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After Racist Video on Doklam, China Comes up With a 'Sober' Version

The Doklam tri-junction. (File photo)

The Doklam tri-junction. (File photo)

This one, commissioned by Xinhua, repeats Beijing’s claim that it was the Indian army which entered “Chinese territory” with bulldozers and weapons to oppose road construction by China.

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New Delhi: China's official news agency Xinhua has come out with a second — much sober — video against India on the Doklam standoff, a week after the first one was roundly derided as bizarre and racist.

The second edition of "Talk India" does not have Chinese actors sporting cheap wigs to pass off as Sikhs, but instead has an anchor talking on why India should "withdraw" troops from the disputed border region.

The Chinese anchor repeats Beijing’s claim that it was the Indian army which entered “Chinese territory” with bulldozers and weapons to oppose road construction by China.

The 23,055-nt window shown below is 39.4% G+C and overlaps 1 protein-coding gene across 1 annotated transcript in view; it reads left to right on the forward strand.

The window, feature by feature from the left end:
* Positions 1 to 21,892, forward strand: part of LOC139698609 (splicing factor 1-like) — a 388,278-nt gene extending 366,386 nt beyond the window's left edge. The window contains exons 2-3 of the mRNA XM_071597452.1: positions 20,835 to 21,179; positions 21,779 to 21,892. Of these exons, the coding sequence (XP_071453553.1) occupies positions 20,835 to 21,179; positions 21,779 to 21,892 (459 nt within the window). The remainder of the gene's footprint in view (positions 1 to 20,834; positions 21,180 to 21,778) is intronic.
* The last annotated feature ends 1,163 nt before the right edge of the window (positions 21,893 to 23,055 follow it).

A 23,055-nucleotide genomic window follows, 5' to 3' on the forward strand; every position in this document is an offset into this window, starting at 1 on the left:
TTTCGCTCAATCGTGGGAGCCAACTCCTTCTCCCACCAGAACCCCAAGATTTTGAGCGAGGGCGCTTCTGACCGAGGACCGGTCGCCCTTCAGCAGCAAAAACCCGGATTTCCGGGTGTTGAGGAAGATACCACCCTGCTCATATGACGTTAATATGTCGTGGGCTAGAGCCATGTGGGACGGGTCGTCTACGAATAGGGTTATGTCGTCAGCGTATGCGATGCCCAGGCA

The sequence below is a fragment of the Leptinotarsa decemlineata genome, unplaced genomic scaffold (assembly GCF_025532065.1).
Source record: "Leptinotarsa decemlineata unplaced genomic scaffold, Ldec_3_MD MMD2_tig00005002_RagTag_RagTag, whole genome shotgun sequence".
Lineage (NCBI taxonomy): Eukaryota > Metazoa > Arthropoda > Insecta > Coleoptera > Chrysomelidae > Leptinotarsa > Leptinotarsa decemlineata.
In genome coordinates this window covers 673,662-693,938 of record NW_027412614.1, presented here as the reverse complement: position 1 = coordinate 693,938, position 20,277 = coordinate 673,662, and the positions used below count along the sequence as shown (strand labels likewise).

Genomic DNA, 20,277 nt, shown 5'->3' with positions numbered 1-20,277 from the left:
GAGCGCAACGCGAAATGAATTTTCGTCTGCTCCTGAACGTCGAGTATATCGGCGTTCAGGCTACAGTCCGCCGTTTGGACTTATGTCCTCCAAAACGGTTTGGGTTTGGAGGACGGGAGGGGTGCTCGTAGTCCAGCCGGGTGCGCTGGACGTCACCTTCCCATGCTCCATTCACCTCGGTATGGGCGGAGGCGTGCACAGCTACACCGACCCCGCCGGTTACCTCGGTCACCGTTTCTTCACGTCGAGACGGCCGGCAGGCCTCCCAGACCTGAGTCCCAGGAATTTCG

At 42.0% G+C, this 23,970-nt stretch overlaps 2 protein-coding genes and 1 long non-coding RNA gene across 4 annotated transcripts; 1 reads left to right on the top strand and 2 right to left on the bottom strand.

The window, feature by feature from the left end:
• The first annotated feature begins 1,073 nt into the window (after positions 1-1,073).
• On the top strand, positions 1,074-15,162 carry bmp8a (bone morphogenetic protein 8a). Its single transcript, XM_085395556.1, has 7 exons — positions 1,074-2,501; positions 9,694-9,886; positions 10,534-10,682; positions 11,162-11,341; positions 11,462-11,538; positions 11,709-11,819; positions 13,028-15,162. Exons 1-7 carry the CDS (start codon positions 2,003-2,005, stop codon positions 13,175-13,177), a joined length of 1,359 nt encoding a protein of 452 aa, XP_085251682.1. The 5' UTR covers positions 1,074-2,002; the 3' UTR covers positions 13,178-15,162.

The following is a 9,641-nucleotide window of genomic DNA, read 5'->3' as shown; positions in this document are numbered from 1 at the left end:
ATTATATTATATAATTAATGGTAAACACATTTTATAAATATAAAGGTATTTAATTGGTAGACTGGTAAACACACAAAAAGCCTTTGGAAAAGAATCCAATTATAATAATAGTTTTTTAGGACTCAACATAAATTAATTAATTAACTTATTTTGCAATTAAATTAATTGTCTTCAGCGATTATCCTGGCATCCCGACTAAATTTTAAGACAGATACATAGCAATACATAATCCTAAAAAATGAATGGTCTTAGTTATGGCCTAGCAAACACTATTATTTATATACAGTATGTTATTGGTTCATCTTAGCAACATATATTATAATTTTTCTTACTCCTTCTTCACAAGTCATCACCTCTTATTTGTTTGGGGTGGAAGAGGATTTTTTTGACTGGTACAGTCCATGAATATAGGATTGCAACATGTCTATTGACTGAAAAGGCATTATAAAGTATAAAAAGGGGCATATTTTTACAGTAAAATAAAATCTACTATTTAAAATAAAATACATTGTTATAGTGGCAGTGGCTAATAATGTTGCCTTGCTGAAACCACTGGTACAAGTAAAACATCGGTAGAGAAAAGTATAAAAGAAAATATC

Unlike the earlier video, the new one even throws in a few praises for India. The anchor tries to draw parallels of the two Asian giants, saying both boast of equally ancient civilisations. The anchor is seen speaking against a backdrop of visuals showing a camel caravan and the India Gate along with sculptures of Xian warriors.

The anchor says, “It (India) should remain sober and guard against any future poor judgement. Co-existing harmoniously and peacefully only stands to benefit their combined 2.7 billion people. Any spiral into some kind of hostile rivalry could be disastrous.”


While India has maintained that the Indian Army entered the Doklam tri-junction on Bhutan’s request, China has accused India of trespassing into Chinese territory and interrupting their road construction work.

Bhutan, a key player in this dispute, has also sided with India and said that it was China’s People’s Liberation Army (PLA) who had violated the border and entered Bhutanese territory.

More recently, the Japanese ambassador to India and Bhutan, Kenji Hiramatsu also supported India’s cause and said that no country “should resort to unilaterally changing the status quo but resolve the dispute in a peaceful manner”.


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